Photo by Kevin Brawley

The Gamma Eta chapter of the Beta Theta Pi fraternity was recently allowed to resume some of its organizational activities following a performance review conducted this summer by the Office of Student Integrity, temporarily ending a disciplinary suspension that lasted for over a year.

“Thanks to the collaborative efforts of The Institute’s administration, our committed alumni and undergraduates, and the General Fraternity’s leadership…we look forward to returning as a leading contributor to campus and fraternity life at Georgia Tech,” said Martin Cobb, Director of Communications for Beta Theta Pi.

OSI has held Beta’s suspension “in abeyance,” allowing the fraternity to resume operation under a system similar to that of social probation. This status means that the organization is not allowed to host, co-sponsor or participate in social events, which includes parties, receptions and gatherings. In addition, the house must remain “dry”, or without alcohol, at all times. This limitation also extends to alumni of the organization, who may not use the house to host tailgating and related events.

In addition, the national Beta Theta Pi office has also created a list of mandates that the local organization must follow, as part of a reestablishment plan. The plan’s primary limitations against the fraternity were similar to those warranted by Tech, such as the ban against alcohol.

However, the plan had a few more rigorous matters, involving the hiring of an advisory team to support and assist the chapter, an on-site Chapter Live-In Advisor who would live with the brothers of the fraternity and guide operations and an on-site Chapter Development Coordinator to help the members through recruitment, chapter operations and the pledge education process.

The Gamma Eta Alumni Association (GEAA) would also be heavily integrated into the reestablishment of the organization, by interviewing the three groups (A, B and C) of members interested in being reinstated into the fraternity. In addition, the CLIA, CDC and advisory team would lead a comprehensive education process teaching the members of the organization about the qualities of a good fraternal entity.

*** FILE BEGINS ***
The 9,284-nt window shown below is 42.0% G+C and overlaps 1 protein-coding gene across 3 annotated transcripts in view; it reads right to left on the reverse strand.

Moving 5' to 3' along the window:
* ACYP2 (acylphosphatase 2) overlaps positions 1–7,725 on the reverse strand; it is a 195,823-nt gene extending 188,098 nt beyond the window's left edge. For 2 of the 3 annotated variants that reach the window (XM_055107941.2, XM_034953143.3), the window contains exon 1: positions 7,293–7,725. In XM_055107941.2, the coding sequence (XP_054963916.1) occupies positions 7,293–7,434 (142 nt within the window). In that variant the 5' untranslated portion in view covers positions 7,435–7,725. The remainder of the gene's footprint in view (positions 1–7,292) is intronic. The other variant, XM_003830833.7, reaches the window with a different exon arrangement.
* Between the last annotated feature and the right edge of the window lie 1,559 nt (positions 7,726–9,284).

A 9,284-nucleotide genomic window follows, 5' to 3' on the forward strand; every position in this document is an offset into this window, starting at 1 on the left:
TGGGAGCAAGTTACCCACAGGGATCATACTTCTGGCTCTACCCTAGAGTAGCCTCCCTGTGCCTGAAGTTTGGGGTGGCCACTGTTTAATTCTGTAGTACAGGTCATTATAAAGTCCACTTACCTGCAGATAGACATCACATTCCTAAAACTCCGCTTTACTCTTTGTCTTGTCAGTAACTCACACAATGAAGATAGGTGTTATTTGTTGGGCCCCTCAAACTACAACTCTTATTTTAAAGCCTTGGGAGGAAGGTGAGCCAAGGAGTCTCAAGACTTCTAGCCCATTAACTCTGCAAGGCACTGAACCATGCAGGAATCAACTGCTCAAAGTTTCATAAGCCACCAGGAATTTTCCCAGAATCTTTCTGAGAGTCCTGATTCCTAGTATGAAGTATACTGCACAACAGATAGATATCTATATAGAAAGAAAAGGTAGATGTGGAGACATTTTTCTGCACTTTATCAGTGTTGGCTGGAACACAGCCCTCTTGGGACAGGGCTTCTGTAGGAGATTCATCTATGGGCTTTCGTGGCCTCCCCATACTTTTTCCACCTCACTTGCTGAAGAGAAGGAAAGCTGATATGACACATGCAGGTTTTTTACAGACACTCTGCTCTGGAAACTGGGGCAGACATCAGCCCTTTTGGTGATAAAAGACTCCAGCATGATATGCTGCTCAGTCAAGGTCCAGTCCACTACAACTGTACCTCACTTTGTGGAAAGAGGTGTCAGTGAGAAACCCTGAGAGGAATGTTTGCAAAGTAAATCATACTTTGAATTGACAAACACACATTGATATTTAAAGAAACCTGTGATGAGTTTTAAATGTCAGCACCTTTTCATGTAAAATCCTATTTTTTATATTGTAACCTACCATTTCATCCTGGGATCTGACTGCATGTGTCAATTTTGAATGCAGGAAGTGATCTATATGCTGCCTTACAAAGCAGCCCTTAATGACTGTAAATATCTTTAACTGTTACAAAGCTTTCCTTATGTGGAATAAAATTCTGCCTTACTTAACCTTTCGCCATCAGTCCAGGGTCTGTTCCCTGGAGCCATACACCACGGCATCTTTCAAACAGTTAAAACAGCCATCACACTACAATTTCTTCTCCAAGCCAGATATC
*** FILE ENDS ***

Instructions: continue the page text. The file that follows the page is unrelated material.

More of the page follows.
The CLIA, finally, would also live with the house members for at least one full year after the reinstatement of Beta’s charter.

“As a council, we want all of the chapters on our campus to be successful and to meet the high standards we set for our community,” said Interfraternity Council President Mason Elledge, in an e-mail. “The decision to lift Beta Theta Pi’s disciplinary suspension was made in the best interest of the chapter and we recognize that they are ready and willing to work towards self-improvement.”

Original disciplinary sanctions were enacted on April 30, 2012 for hazing allegations against the fraternity. The allegations stemmed from violations of sections C3, C4 and C5 of the Code of Conduct, which were considered to be “unjustifiably pushing, striking or otherwise intentionally causing reasonable apprehension of such harm to any person; boisterousness, rowdiness, obscene or indecent conduct or appearance; and behavior that endangers any person(s), including self,” according to the Student Code of Conduct.

The organization was then placed on disciplinary suspension for two years and disbanded, ending all rights as a Chartered Student Organization.

However, the sanctions did allow for annual performance reviews to be conducted to determine the chapter’s return if the members of the organization governed themselves appropriately during that year.

This involved complying with the expectations in the original sanctions and not having any subsequent policy violations. According to Director of the Office of Student Integrity Peter Paquette, Beta Theta Pi succeeded in fulfilling this requirement.

Before May 2, 2014, the Dean’s office will review the progress of the organization and determine whether a period of suspension is necessary after the completion of the “suspension held in abeyance.”

“By lifting the disciplinary suspension, Beta is now able to re-join our community and to once again excel as an outstanding chapter on campus,” Elledge said.

Local members of the Gamma Eta chapter could not be reached to comment further on the matter.